This, however, was not true for all people who claimed mediumship. Many appeared to be genuine mediums who consistently produced information that could not be debunked. Over years of this sort of observation, Myers eventually concluded that a spiritual world does, in fact, exist, that the human spirit continues to exist after death, and that spirits can communicate with the living using human psi facilities.
Myers wrote extensively during his life. The most famous of his written works was the very long Phantasms of the living, which contained approximately 700 anecdotes about the psychic experiences of ordinary people. His most important book written while he was alive was Human Personality and its Survival of Bodily Death. He is also remembered today as one of the spirit authors of the Cross Correspondences (explained in depth in chapter 23).
After his death in 1901, his spirit began the posthumous dictation of two books to a famous medium (never debunked) named Geraldine Cummins who channeled spirits through automatic writing. The first, and most famous was The Road to Immortality, written in 1932, thirty -one years after Myer’s death.
Geraldine Cummins was a famous medium known for her integrity and the accuracy of her psychic insights. She lived and worked in the early twentieth century. Both Myers and his channel, Geraldine Cummins have a history of integrity and were honest searchers for spiritual truth during their lifetimes. Cummins never knew Myers during his lifetime, and The Road to Immortality was written through her hand 31 years after Myers’ death. Even though Cummins knew next to nothing about Myers, her channeled prose accurately reflected his personality, and was authenticated by people who knew him personally including the famous physicist Sir Oliver Lodge who was a close personal friend of Myers. Lodge and others vouched for the accuracy of style and the similarities of personality demonstrated by the channeled commentator to that of Myers himself.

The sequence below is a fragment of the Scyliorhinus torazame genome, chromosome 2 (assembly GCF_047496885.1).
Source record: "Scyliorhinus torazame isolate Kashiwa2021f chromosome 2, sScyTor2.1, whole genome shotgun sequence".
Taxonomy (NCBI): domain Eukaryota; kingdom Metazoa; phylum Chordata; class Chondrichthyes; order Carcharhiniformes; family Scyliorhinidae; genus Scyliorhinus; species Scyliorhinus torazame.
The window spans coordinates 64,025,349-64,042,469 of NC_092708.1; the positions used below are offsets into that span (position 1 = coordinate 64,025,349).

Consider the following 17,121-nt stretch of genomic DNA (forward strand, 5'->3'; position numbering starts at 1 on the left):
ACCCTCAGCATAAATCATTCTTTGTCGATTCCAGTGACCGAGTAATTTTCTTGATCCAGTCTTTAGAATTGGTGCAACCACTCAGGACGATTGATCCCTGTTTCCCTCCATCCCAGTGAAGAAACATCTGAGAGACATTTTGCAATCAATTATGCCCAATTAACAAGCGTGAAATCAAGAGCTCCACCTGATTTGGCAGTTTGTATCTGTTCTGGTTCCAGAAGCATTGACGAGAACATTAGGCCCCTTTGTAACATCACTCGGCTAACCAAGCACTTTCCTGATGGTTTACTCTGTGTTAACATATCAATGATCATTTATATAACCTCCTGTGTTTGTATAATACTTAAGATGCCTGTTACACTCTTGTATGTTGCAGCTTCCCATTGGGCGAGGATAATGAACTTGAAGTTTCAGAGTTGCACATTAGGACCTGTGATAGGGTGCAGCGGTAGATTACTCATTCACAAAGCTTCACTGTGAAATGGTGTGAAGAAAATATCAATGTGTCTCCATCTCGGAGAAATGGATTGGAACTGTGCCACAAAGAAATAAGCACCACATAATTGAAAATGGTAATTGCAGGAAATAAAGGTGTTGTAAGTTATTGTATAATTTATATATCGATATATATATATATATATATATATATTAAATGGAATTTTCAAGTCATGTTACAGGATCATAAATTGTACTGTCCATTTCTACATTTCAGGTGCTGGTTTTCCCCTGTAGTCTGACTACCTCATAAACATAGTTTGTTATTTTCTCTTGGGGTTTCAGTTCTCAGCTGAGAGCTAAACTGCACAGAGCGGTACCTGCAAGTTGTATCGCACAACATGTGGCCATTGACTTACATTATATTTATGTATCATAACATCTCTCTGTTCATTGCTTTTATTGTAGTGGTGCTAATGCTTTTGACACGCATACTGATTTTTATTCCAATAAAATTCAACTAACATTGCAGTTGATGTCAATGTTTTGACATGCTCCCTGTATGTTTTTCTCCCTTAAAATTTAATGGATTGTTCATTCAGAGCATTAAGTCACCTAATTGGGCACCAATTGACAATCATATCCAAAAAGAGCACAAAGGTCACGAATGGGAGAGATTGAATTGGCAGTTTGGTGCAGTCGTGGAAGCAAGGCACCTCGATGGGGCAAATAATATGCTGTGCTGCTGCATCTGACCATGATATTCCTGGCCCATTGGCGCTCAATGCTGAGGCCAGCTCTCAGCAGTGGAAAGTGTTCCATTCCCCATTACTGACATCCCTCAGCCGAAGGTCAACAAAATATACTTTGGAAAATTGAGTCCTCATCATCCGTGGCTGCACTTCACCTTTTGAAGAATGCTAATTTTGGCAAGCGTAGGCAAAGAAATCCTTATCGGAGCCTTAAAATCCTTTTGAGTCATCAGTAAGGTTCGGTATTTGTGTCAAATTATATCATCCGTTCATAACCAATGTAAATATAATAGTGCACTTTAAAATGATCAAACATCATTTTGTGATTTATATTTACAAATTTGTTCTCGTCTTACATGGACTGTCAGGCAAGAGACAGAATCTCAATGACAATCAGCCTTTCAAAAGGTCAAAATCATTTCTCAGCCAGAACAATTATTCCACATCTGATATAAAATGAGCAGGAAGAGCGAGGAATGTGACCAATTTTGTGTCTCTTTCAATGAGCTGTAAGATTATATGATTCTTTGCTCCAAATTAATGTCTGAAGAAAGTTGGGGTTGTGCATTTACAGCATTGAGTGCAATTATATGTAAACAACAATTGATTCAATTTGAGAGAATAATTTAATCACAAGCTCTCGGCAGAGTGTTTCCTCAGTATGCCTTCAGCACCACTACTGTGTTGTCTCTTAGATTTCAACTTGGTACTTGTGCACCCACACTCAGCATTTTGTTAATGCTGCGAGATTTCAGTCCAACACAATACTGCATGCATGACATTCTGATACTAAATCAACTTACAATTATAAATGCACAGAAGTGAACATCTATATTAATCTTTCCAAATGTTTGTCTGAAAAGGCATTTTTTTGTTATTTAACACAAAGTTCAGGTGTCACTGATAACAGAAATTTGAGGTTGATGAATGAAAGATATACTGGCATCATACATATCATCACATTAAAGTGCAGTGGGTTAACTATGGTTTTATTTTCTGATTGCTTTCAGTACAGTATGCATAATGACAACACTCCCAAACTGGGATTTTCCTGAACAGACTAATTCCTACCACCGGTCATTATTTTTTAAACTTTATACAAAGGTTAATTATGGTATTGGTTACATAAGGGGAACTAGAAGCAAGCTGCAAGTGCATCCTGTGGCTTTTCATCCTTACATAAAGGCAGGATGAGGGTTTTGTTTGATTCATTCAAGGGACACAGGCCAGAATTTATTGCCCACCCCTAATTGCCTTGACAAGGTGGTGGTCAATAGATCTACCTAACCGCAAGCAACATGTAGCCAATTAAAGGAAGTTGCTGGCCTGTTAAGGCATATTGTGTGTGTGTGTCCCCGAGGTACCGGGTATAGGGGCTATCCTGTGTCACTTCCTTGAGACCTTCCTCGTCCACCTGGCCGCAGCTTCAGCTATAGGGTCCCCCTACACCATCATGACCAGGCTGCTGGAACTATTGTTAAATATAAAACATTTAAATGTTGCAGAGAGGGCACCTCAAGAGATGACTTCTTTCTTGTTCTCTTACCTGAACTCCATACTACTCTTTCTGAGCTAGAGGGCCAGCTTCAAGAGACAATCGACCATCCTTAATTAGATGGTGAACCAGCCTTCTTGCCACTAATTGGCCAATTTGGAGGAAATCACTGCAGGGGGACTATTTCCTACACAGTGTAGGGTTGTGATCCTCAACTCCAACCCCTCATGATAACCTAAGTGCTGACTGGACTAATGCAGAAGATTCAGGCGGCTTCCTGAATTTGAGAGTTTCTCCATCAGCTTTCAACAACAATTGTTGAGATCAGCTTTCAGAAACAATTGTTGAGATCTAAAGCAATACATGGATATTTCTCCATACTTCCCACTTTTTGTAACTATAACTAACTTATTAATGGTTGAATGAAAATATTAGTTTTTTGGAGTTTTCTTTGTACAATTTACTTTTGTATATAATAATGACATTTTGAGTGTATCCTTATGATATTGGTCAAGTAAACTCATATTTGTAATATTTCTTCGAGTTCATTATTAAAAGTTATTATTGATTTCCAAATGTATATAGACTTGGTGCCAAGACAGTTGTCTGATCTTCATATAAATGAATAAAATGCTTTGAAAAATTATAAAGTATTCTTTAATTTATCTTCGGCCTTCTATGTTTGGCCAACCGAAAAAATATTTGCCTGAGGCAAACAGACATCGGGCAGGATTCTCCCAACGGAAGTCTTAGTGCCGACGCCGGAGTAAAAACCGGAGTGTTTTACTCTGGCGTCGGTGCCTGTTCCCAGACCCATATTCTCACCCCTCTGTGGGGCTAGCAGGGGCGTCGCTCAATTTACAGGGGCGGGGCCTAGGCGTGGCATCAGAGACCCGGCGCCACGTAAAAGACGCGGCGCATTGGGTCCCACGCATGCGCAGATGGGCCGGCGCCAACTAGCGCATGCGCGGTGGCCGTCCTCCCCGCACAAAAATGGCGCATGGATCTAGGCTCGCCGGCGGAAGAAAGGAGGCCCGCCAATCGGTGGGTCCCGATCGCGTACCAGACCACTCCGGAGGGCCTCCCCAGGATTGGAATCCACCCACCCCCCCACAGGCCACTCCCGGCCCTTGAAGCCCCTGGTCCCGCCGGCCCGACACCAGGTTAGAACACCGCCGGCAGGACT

In The Road to Immortality, Myers names seven planes of the spiritual world, and for completeness, I will also name them here.
(1) The Plane of Matter.
(2) Hades or the Intermediate State.
(3) The Plane of illusions.
(4) The Plane of color.
(5) The Plane of Flame.
(6) The Plane of Light.
(7) Out Yonder, Timelessness.
In The Road to Immortality, Myers discusses the various spiritual planes that he experienced or learned about after his death. The first plane is the material universe including the earth and everything on it.
He called the second plane “Hades”, but in spite of its connotations, he does NOT equate Hades to Hell. “Hades”, as Myers uses the term translates into what we call the “earth plane” or the “plane of earthbound spirits”. This plane is of immense importance to those of us still living on this earth, and it will be discussed in much more detail in the next chapter.
The third plane is what Myers called the “plane of illusion.” The plane of illusion contains, in the words of Emanuel Swedenborg, “many heavens” and “many hells.” Each heaven or Hell is populated with spirits who produce their own environment through the resources of their own imaginations. That’s why they are called the planes of illusion.